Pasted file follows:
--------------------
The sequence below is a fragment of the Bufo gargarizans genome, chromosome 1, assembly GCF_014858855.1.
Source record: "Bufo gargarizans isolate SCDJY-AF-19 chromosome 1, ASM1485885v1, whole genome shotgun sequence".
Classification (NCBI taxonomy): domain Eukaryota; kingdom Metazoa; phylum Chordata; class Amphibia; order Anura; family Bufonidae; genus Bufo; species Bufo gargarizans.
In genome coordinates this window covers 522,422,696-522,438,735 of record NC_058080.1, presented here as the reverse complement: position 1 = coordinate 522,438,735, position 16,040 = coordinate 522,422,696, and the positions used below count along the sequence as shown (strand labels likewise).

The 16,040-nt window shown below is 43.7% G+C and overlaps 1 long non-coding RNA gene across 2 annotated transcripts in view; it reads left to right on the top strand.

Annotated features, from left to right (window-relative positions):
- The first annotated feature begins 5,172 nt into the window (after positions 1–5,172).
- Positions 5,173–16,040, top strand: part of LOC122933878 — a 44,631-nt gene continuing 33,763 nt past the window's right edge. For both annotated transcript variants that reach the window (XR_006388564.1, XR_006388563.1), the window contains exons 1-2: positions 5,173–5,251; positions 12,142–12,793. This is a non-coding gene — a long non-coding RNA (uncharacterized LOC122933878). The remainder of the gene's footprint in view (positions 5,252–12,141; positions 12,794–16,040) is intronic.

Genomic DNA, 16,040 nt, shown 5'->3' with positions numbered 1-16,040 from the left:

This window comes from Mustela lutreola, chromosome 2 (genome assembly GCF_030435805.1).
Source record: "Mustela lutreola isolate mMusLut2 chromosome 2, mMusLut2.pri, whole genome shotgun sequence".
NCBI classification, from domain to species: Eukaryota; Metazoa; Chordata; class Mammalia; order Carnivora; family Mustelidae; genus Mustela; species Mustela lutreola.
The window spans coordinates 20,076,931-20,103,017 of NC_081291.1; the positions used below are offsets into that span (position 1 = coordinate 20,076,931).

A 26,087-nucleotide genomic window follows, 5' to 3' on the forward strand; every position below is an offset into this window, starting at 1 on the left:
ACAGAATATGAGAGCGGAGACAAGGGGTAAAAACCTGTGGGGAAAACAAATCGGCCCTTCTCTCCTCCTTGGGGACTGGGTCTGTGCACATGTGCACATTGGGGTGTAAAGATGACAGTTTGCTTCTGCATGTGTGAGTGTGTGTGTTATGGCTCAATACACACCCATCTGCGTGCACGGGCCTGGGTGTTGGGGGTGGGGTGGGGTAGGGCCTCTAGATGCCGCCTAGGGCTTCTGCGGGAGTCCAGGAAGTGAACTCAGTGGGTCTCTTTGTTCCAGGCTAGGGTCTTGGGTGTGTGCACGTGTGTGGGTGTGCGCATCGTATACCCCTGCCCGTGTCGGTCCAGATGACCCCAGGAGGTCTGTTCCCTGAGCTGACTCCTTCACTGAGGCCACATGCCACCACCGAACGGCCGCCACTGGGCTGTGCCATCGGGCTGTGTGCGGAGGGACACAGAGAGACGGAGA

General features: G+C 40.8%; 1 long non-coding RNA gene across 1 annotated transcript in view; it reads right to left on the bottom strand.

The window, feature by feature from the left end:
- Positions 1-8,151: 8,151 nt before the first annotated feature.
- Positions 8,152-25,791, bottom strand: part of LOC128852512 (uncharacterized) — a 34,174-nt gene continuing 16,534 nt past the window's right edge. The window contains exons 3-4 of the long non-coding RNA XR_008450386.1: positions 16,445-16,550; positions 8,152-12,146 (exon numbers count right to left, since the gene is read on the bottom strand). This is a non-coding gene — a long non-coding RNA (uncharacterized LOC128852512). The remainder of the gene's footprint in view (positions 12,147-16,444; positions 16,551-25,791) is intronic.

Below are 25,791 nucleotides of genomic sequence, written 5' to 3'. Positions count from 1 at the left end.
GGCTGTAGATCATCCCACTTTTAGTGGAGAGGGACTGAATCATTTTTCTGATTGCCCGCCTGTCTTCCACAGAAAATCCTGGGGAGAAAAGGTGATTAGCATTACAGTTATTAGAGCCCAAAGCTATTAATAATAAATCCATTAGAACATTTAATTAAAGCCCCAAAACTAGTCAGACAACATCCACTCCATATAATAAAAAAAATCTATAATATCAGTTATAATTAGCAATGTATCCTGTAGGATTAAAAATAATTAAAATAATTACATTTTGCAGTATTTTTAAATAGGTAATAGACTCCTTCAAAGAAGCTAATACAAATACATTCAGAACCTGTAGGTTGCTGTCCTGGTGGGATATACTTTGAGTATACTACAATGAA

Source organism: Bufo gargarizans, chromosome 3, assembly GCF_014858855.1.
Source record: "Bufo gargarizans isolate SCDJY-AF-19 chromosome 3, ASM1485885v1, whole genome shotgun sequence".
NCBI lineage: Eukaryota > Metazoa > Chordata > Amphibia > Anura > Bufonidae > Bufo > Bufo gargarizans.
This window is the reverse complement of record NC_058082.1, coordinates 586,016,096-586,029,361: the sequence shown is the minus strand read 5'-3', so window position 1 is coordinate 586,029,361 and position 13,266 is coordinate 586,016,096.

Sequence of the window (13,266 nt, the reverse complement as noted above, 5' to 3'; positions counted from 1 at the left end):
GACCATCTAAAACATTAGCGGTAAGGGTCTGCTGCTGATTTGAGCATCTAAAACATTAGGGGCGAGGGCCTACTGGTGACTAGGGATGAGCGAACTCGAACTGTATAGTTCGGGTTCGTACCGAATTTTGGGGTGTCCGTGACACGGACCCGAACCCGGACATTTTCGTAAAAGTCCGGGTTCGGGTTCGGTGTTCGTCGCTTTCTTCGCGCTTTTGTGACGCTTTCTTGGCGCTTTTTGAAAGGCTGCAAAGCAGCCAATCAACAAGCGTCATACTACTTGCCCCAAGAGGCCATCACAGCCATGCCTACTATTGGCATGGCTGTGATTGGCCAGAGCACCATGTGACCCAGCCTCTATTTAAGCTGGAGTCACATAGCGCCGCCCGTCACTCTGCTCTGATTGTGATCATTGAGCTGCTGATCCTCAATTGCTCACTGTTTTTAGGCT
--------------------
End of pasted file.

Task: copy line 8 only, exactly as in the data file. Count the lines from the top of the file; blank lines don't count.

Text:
- Positions 5,173–16,040, top strand: part of LOC122933878 — a 44,631-nt gene continuing 33,763 nt past the window's right edge. For both annotated transcript variants that reach the window (XR_006388564.1, XR_006388563.1), the window contains exons 1-2: positions 5,173–5,251; positions 12,142–12,793. This is a non-coding gene — a long non-coding RNA (uncharacterized LOC122933878). The remainder of the gene's footprint in view (positions 5,252–12,141; positions 12,794–16,040) is intronic.